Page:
COLUMBUS — The Ohio Department of Transportation is now receiving applications for the Municipal Bridge Program, which provides federal funds to municipal corporations, metro parks, and Regional Transit Authorities for roadway bridge replacement, bridge rehabilitation, or bridge demolition projects.
In April, Gov. Mike DeWine announced a $47.5 million increase in Ohio’s yearly funding allocation for local bridge projects for the next five years, bringing Ohio’s annual investment in county and municipal bridges to $112.5 million per year.
Completed online applications are due by Aug. 15, and selected projects are announced in November.
“Since 2017, this program has provided funding for more than 70 municipal bridges,” said ODOT Director Jack Marchbanks. “We must take care of and maintain our existing bridges in Ohio and this program makes it possible for entities that could use financial assistance.”
A criteria-based project selection process has been developed to focus on eliminating deficiencies, while keeping within a financial plan that utilizes existing available resources. Funding of all projects will be linked to defined deficiencies, so each dollar invested results in system improvement.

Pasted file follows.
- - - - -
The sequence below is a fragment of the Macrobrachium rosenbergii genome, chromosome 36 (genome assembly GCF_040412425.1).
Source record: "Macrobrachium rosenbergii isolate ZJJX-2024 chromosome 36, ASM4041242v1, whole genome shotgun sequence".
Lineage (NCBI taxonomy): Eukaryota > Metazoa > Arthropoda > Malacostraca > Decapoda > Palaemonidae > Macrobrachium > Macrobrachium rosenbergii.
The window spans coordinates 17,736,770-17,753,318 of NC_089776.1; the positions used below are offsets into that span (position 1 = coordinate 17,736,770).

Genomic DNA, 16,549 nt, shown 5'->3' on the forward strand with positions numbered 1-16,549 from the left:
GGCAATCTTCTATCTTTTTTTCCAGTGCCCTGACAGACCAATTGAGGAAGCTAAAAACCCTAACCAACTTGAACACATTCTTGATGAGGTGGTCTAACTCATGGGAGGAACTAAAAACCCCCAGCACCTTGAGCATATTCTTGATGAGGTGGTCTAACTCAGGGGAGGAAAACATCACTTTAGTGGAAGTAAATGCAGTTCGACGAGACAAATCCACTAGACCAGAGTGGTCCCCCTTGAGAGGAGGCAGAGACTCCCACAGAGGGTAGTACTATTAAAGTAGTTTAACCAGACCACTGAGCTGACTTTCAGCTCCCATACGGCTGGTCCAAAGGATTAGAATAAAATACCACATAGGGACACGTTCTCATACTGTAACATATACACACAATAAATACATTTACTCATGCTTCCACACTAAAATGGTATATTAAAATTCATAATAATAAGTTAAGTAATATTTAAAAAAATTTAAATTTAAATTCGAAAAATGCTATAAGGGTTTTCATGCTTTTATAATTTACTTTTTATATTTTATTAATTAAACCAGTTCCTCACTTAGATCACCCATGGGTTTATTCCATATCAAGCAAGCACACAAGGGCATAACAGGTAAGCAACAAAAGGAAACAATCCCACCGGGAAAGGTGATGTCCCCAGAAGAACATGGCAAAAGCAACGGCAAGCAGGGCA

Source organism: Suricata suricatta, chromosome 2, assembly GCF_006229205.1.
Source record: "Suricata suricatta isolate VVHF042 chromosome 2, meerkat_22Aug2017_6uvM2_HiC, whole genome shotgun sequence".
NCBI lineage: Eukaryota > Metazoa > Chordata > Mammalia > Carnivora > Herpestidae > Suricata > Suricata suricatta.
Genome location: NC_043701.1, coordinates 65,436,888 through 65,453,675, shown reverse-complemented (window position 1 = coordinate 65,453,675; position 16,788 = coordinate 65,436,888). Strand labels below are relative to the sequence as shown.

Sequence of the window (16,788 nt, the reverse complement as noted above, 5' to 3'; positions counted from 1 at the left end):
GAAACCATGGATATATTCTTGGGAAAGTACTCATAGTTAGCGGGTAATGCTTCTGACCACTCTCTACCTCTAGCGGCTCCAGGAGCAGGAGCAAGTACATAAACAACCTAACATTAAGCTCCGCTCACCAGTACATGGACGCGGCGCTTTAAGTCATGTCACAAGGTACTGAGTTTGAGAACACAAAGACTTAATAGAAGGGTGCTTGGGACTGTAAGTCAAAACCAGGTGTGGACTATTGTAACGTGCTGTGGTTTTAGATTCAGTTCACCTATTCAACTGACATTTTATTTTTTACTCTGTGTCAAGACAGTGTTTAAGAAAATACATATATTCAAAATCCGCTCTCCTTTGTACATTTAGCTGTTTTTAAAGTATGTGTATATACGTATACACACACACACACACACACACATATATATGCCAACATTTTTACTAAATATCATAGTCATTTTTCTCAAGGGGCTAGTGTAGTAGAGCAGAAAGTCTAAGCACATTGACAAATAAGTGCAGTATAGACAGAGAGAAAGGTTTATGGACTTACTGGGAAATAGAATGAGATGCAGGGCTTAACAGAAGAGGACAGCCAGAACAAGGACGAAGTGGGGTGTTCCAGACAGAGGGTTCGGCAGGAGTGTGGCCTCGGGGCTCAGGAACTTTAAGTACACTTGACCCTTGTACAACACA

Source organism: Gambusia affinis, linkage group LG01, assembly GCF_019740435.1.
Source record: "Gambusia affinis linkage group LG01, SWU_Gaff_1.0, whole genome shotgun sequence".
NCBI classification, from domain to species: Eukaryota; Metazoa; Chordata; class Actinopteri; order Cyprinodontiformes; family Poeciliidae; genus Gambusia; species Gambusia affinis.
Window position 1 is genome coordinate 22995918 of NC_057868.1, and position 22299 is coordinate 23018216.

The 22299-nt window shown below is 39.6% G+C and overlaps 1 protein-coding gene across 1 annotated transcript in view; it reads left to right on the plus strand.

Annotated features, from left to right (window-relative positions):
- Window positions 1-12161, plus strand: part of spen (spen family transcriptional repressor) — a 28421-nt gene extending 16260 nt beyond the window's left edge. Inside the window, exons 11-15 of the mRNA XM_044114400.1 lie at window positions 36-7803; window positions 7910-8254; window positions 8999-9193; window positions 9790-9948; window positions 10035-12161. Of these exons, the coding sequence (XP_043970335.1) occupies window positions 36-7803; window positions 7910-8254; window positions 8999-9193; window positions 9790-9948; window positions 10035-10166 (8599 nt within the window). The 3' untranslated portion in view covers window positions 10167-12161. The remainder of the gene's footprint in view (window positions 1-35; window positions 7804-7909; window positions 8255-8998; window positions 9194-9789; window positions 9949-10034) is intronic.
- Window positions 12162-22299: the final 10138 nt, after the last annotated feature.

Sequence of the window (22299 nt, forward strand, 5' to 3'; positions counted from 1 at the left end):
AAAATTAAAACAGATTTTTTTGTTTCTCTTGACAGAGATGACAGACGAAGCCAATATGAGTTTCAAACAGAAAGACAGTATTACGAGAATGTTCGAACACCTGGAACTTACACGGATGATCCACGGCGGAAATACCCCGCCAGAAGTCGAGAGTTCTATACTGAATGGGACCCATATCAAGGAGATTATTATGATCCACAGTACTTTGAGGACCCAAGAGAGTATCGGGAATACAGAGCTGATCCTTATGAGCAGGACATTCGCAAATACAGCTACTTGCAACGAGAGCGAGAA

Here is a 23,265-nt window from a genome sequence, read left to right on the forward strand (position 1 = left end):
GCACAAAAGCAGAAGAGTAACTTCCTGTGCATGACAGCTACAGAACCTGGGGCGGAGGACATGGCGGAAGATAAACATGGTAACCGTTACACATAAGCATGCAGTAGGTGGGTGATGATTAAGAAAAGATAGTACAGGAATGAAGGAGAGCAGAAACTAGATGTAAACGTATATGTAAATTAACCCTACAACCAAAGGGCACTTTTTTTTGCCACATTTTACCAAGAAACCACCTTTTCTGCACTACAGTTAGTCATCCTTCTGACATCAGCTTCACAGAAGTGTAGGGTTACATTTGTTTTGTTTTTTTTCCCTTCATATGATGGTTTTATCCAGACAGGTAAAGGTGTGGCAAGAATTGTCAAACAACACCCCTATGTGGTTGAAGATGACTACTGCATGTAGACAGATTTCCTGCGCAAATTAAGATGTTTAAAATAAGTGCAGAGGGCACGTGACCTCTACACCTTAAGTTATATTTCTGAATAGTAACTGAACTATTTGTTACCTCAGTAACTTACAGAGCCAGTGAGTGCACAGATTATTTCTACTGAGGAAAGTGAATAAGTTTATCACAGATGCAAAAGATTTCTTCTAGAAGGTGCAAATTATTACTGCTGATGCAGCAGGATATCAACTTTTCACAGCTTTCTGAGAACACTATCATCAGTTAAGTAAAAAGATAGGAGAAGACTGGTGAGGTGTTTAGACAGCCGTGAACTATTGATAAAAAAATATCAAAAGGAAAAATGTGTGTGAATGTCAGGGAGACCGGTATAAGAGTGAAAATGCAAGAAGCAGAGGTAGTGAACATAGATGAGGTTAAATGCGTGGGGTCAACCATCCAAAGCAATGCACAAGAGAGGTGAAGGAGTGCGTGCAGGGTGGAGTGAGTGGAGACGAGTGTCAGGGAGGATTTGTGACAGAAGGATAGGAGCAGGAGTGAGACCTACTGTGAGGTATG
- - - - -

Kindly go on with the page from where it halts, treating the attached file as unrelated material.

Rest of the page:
To be eligible for the Municipal Bridge program, the bridge must:
∫ be owned by a city, village, metro park or public transit agency;
∫ be open to vehicular traffic (this requirement may be waived if the bridge was closed recently due to concern for public safety of the traveling public or if the applicant wants to demolish the bridge);
∫ meet the federal definition of a bridge (greater than 20 feet in length);
∫ have a sufficiency rating of 80 or less;
∫ have a general appraisal of 5 or less; and
∫ be structurally deficient.
A funding limit of $2 million per project is set. ODOT will provide up to 95% of the eligible costs for construction and construction inspection only. A local match for construction is required. The annual budget for this program is $18.5 million.
ODOT has identified a list of bridges that are eligible for the program. It’s up to municipalities to apply for the funding. The Target Municipal Bridge List is a starting point, and some eligible bridges may not appear on the list due to the timing between when the list was generated and when an inspection occurs.
More information on the Municipal Bridge Program and application guidance is available online.